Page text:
Tight end Julius Thomas (left ankle) also continued to work toward his return to the lineup. Thomas, who said Wednesday he felt "far better" about his chances to play this week than he has in previous weeks, took part on a limited basis Thursday. The Broncos could certainly use Julius Thomas in the lineup, or they will have to make some adjustments to their game plan.

The Broncos have been working out of a two-tight-end look more in recent weeks than they did previously in the season, even with Julius Thomas out. However, tight end Jacob Tamme (ribs) and reserve tackle Paul Cornick (toe on right foot), who has played as an extra tight end, were both held out of practice Thursday. They missed Wednesday’s workout as well. It meant Virgil Green was the only player at the position on the roster to go through all of Thursday's practice. The Broncos, however, have expressed some private optimism that Julius Thomas will be ready to play Sunday.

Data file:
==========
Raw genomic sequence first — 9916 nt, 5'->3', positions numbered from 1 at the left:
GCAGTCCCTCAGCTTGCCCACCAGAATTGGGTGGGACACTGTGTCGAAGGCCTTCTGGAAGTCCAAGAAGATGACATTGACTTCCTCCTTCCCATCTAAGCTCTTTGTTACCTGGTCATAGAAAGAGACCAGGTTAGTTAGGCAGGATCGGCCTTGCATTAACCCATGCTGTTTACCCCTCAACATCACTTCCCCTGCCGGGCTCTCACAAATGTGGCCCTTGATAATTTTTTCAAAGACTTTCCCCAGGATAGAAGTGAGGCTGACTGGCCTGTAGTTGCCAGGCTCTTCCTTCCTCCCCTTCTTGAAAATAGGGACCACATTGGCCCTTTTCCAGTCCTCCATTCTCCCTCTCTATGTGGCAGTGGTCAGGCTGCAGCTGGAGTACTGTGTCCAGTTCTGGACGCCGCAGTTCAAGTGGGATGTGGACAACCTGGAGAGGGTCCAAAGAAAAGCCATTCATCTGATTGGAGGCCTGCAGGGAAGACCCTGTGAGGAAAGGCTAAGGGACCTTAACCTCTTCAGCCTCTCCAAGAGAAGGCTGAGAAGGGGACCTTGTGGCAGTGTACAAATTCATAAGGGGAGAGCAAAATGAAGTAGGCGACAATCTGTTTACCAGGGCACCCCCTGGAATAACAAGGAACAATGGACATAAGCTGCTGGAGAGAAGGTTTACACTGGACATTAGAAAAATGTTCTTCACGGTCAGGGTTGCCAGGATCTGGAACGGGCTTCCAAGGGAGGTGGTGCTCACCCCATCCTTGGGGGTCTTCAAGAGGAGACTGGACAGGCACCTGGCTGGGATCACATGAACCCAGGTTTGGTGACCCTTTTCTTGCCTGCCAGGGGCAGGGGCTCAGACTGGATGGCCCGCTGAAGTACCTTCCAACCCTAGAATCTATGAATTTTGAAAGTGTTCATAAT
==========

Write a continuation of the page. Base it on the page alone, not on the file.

"I would say it’s fair, we’ve made adjustments," said Broncos head coach John Fox.

Running back Ronnie Hillman (left foot), who practiced for the first time Wednesday since he suffered the injury Nov. 9 against the Oakland Raiders, took part in Thursday’s practice on a limited basis. He has missed the past four games.

And linebacker Danny Trevathan, who is practicing but still on injured reserve/designated to return and eligible to play Sunday if the Broncos move him back on the roster, participated in all of Thursday’s practice. If the Broncos want to play Trevathan in Sunday’s game, they would have to move him to the 53-man roster by Saturday.

In addition to Tamme and Cornick, running back Montee Ball (right groin), wide receiver Cody Latimer (concussion) and safety Quinton Carter (knee) did not participate in Thursday’s practice.
ENGLEWOOD, Colo. -- The Denver Broncos practiced Wednesday without pads or helmets, but eight players were held out due to injuries.

Demaryius Thomas (right ankle), tight end Jacob Tamme (ribs), running back C.J. Anderson (left ankle) and wide receiver Wes Welker (ankle) were among the regulars who did not participate Wednesday. Six more players, including tight end Julius Thomas (left ankle), safety David Bruton Jr. (groin) and cornerback Kayvon Webster, were also limited in the practice.